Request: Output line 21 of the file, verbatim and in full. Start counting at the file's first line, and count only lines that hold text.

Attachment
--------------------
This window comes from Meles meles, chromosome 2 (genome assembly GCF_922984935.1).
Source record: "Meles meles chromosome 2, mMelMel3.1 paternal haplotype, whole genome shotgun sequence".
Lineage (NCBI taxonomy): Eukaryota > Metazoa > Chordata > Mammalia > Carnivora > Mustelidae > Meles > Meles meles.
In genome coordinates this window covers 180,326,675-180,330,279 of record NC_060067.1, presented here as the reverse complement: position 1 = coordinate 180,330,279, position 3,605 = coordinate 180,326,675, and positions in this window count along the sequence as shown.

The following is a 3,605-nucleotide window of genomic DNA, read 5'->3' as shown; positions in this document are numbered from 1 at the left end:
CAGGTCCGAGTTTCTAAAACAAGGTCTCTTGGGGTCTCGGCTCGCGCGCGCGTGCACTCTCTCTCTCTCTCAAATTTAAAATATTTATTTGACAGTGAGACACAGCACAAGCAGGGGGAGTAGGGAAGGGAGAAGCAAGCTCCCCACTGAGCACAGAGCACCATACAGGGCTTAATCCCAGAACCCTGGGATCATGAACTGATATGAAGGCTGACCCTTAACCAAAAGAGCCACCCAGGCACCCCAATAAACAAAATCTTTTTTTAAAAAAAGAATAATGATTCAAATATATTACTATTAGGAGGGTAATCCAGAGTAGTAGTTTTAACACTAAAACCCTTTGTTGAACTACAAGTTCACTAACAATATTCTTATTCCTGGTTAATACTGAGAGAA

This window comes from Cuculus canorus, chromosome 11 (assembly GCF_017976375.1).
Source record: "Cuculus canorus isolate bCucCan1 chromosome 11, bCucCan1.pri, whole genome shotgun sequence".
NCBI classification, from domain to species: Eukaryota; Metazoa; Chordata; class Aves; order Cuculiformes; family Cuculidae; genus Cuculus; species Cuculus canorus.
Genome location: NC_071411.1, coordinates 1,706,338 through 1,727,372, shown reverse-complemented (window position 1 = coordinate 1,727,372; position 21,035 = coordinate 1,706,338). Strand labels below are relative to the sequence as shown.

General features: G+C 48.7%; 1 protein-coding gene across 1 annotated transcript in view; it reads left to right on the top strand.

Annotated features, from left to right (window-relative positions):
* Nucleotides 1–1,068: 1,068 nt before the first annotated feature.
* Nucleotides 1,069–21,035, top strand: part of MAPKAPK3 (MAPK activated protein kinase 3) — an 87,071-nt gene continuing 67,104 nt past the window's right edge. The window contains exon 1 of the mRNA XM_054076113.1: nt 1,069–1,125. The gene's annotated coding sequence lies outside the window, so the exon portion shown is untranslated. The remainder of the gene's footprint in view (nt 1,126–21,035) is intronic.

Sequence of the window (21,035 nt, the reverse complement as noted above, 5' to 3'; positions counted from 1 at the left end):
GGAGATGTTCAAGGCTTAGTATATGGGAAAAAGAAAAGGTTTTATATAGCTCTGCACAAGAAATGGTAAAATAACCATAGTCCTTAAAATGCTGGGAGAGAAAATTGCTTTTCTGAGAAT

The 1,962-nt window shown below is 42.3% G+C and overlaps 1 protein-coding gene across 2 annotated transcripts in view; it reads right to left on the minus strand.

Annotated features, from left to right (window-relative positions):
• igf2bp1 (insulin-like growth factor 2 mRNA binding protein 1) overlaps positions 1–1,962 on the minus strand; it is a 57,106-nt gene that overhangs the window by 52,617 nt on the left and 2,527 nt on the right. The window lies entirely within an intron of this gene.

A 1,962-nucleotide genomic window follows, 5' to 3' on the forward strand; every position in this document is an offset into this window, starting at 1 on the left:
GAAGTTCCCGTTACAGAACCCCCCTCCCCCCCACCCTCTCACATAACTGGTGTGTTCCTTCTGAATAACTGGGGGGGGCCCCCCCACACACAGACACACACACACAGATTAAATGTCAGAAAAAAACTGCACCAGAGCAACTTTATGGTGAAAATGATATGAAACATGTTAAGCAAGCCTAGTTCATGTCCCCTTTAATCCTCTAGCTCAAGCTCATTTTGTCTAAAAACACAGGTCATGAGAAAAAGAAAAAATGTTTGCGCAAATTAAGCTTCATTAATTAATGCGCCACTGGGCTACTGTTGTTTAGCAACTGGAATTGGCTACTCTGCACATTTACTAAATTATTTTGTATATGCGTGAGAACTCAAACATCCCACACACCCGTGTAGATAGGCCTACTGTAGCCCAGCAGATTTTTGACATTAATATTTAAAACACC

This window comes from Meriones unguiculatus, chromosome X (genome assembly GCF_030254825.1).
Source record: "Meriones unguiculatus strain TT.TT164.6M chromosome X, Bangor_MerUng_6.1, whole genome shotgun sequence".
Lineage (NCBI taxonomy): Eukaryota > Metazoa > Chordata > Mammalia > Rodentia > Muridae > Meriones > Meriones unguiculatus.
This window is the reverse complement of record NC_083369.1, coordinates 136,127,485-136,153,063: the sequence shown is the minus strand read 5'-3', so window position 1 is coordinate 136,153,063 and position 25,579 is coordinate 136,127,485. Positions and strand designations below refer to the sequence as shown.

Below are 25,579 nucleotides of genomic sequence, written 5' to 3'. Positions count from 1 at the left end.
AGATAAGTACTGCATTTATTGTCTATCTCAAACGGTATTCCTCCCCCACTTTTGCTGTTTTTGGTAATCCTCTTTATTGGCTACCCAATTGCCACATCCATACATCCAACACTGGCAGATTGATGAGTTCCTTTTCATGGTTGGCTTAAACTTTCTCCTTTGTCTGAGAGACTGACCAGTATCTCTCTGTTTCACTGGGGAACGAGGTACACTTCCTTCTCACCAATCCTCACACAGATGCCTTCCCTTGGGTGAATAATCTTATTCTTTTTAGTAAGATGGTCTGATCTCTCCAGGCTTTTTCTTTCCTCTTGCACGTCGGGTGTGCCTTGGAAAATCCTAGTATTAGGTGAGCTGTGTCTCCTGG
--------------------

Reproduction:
GAAGTTCCCGTTACAGAACCCCCCTCCCCCCCACCCTCTCACATAACTGGTGTGTTCCTTCTGAATAACTGGGGGGGGCCCCCCCACACACAGACACACACACACAGATTAAATGTCAGAAAAAAACTGCACCAGAGCAACTTTATGGTGAAAATGATATGAAACATGTTAAGCAAGCCTAGTTCATGTCCCCTTTAATCCTCTAGCTCAAGCTCATTTTGTCTAAAAACACAGGTCATGAGAAAAAGAAAAAATGTTTGCGCAAATTAAGCTTCATTAATTAATGCGCCACTGGGCTACTGTTGTTTAGCAACTGGAATTGGCTACTCTGCACATTTACTAAATTATTTTGTATATGCGTGAGAACTCAAACATCCCACACACCCGTGTAGATAGGCCTACTGTAGCCCAGCAGATTTTTGACATTAATATTTAAAACACC